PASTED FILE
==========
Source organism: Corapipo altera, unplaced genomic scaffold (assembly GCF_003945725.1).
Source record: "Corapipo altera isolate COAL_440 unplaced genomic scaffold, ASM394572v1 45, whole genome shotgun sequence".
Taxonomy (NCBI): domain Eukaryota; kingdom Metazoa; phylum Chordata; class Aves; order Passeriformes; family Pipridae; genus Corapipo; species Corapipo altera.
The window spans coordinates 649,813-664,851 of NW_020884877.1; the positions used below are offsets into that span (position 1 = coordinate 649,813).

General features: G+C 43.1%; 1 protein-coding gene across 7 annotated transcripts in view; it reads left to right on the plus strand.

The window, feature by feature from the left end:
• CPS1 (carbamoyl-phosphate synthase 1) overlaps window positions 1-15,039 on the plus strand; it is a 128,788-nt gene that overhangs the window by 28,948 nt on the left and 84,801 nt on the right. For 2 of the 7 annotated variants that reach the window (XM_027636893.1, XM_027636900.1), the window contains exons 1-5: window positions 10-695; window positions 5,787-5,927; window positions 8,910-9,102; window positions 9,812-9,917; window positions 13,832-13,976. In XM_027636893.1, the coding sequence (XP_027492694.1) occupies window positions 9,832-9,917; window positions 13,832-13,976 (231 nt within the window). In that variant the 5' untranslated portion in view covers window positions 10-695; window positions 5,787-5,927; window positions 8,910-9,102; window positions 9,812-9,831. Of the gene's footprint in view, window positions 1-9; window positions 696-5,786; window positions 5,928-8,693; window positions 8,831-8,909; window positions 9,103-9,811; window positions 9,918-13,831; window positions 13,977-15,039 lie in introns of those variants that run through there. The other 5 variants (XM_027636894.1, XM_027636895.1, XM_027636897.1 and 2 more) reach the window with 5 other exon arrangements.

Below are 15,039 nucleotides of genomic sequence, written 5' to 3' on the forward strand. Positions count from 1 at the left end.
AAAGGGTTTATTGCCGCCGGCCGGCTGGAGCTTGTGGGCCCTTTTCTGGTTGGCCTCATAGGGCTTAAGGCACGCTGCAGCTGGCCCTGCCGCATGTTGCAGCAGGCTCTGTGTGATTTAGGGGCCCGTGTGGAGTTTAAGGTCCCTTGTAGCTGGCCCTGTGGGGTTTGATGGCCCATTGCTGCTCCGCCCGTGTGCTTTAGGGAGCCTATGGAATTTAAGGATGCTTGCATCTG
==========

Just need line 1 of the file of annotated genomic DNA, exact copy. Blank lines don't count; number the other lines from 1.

Source organism: Corapipo altera, unplaced genomic scaffold (assembly GCF_003945725.1).